May 16, 2019

Dog on a go slow? Just won’t move? Refusing to budge even when you put on your coat and rattle the lead? It’s just not right, is it? Here we look at why your pooch might be dragging their paws and suggest what you can do about it.

It feels completely against the natural order of things when your dog refuses to go for a walk. Going for a walk is one of the great joys of having a dog, and when they lose their enthusiasm for walkies, it’s unnerving.

What could be holding your furry friend back?

1. Your pooch is on the sick list

First things first, maybe your pup’s not feeling very well. It could be something straightforward like sore paws. Sometimes, if you’ve walked your pooch on a hard surface or they’ve skidded to a halt on some gravel, it can tear up their paws.

But if your dog suddenly can’t walk or move at all, or is extremely weak or lethargic, take them to the vet straight away.

2. It’s raining

On a less serious note, perhaps your pup’s not a fan of the rain.

Most dogs love a good walk whether the sky is a cloudless blue or an unrelenting grey.

In fact, we know lots of dogs that positively revel in splashing about in the rain. Puddles are lovely and cooling on the tummy, your fur dries into gorgeous mucky peaks and afterwards you can generously scatter dried mud over your owner’s cream sofa. (You can spatter mud on brown or black sofas too. It’s just less fun.)

But if your dog absolutely refuses to go out in the rain and it’s not an option for you to move somewhere hot and sunny, here are a few suggestions:

  • Play with water so your pup associates getting wet with having fun. A light showering with a garden hose on a hot day should do the trick.
  • Don’t force it. If your dog really hates wet weather, keep rainy walks short and sweet.
  • Lead by example. If it starts raining while you’re out, don’t huff or panic. Dogs pick up on your emotions, so if you stay calm, your dog’s more likely to take the rain in their stride.

Dog with tongue out in the bush

3. They’re conserving their energy

Like humans, different dogs have different energy levels. Some breeds are sprinters, others prefer a more sedate pace.

Herding and hunting breeds like Labrador Retrievers, Golden Retrievers and Border Collies are the sprinters in the pack. They’re big bundles of energy and love nothing more than getting out in the fresh air and going… and going… and going. You’re unlikely to outrun these guys.

On the other paw, some dogs are much less driven by the need for speed. The Cavalier King Charles Spaniel is the original lapdog, a Great Dane loves a luxurious lie down and Greyhounds are the world’s fastest couch potatoes. They can go from  0-45mph in seconds, but then they enjoy nothing more than slouching next to you on the sofa while you watch a box set.

Or maybe you’ve got a dog like Charlie, the family Labrador who inspired our founders to create YuMOVE. He was not a fan of running up hills, so he’d wait at the bottom until his owner came back down again.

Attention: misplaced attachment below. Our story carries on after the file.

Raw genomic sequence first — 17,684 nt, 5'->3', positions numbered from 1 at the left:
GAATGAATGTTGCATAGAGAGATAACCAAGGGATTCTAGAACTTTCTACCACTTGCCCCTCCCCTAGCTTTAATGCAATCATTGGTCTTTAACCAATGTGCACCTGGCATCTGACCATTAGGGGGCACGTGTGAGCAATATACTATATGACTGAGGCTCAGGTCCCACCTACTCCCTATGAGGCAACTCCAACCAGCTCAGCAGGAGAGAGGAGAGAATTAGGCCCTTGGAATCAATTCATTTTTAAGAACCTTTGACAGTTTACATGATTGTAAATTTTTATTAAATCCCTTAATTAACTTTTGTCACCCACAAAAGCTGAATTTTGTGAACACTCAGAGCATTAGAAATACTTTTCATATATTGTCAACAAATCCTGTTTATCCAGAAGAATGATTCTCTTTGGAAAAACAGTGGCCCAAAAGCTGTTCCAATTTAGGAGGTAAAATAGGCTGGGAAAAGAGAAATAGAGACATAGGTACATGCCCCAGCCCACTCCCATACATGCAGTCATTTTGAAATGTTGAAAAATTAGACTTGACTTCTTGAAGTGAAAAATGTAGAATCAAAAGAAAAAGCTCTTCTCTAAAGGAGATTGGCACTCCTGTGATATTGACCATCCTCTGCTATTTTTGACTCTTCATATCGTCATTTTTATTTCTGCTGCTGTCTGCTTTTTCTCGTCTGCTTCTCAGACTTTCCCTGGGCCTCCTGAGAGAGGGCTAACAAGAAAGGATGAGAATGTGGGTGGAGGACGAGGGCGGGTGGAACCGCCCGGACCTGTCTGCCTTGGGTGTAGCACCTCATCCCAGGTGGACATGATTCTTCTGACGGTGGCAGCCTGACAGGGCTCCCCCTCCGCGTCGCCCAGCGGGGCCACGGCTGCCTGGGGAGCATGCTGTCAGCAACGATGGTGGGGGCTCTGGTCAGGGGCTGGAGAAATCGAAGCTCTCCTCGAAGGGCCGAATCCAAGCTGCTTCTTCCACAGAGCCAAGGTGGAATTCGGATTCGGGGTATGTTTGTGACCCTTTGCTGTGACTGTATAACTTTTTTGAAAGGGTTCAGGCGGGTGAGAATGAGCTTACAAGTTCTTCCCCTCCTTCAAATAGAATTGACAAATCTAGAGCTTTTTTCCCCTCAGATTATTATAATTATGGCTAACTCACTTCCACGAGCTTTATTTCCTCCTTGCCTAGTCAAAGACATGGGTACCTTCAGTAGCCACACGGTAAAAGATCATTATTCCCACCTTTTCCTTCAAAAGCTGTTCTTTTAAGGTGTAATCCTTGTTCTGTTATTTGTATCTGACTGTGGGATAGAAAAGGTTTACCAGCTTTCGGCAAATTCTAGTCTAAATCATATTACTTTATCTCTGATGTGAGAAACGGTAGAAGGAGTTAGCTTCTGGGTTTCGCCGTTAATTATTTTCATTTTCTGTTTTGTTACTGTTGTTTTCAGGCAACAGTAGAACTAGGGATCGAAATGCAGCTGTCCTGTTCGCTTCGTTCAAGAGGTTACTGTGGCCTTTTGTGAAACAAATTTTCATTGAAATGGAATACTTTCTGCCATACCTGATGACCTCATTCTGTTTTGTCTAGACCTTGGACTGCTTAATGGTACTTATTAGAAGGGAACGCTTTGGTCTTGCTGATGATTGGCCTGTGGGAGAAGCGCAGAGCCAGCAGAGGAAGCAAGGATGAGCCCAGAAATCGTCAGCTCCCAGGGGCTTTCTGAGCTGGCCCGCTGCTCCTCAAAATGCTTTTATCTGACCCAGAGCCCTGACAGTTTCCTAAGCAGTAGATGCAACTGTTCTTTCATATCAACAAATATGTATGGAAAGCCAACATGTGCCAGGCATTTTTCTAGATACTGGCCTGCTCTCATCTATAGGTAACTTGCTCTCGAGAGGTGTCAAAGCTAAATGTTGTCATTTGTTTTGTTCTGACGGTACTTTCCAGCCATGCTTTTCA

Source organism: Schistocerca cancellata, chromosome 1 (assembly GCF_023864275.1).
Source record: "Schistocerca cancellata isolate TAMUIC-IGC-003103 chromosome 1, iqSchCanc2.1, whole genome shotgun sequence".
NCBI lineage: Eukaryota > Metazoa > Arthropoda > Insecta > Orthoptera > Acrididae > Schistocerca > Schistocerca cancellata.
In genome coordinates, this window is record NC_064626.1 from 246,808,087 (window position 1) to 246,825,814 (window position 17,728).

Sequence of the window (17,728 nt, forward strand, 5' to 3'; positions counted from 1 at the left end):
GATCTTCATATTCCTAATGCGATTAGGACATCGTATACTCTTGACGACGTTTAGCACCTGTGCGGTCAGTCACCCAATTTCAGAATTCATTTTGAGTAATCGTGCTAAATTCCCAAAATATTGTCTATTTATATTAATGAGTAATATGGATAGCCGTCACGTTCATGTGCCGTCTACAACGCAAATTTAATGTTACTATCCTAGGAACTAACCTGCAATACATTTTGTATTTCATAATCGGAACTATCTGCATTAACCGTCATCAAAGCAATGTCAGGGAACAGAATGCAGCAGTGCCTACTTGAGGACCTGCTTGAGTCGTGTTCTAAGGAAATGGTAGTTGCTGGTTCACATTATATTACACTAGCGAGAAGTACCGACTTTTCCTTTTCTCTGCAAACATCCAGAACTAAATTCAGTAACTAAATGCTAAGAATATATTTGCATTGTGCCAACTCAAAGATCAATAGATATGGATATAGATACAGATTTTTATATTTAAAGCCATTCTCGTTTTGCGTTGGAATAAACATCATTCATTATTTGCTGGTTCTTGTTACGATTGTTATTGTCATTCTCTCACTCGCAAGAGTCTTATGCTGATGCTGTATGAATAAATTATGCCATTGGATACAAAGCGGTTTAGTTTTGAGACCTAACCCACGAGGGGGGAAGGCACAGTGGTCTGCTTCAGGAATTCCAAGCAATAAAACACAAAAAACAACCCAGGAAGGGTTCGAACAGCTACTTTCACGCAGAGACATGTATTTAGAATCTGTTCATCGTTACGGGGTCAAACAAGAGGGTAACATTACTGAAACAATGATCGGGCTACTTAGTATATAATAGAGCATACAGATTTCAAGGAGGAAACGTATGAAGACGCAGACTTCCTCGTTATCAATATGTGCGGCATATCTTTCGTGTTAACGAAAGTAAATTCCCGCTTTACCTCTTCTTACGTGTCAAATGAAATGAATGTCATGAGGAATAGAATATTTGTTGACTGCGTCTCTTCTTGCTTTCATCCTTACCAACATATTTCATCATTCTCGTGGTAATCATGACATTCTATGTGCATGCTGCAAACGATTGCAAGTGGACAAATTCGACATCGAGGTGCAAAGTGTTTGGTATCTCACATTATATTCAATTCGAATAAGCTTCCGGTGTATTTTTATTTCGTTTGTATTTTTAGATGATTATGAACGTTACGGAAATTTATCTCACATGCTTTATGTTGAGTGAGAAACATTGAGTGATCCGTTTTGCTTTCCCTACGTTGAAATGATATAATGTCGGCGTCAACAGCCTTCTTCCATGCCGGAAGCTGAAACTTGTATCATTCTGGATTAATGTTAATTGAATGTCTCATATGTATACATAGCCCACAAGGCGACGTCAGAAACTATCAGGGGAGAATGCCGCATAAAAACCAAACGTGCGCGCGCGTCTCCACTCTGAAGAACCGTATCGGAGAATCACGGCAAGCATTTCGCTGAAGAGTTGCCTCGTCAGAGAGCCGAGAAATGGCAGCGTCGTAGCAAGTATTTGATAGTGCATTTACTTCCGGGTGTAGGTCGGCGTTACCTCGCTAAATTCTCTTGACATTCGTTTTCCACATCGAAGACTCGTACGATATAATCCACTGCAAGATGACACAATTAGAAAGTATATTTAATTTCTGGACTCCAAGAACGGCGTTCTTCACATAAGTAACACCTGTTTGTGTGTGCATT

Some breeds are simply less fussed about going for a walk than others. Check out our dog exercise calculator to find out how much exercise your pup needs.

4. Your walks are boring

Dog sat by door with lead

The cheek of it! How dare your dog say your walks are boring? But if you always turn left when you leave your house and do the same circuit each time, maybe your hound has a point. Could you do with varying your routine a little?

If you’ve got into the habit of always taking the same route, switch it up. Leave the favourite ball, flinger or toy at home. Go out at a different time of day. If you usually stop at a particular point, keep on moving. Or, if you always take your pooch for a run with you, try a change of pace and make it a walk next time.

The more variety you give your dog, the happier they’ll be.

5. Their joints are stiff

If your dog suddenly loses their enthusiasm for walks, maybe they have stiff joints.

Your dog’s joints are protected by smooth cartilage lubricated by joint fluid, which enables the bones to glide over each other with the minimum of friction. This helps to absorb the shock and bounce every time your dog races to catch a ball or jumps up to play.

But as your dog gets older, there can be less of this cushioning fluid around the joints, causing stiffness. So if your dog’s reluctant to grab the lead and go for a walk, try our all-natural YuMOVE supplements. They contain Hyaluronic Acid to help lubricate and cushion your dog’s joints, as well as high-strength ActivEase ® Green Lipped Mussel and Glucosamine. YuMOVE is proven to work in just 6 weeks[1], helping to soothe stiffness, support long-term joint health and promote mobility.

Here’s what our customer Carol says on Trustpilot:

“I have been giving Shadow YuMove Plus for a while now and he seems to be much better on his walks and bouncing around like a puppy, he is 9.”

What’s your experience?

Do you have any good tips to share about helping your dog to rediscover the joy of a  walk? If so, do get in touch and let us know by emailing us at

[1] Study conducted by Royal Veterinary College.

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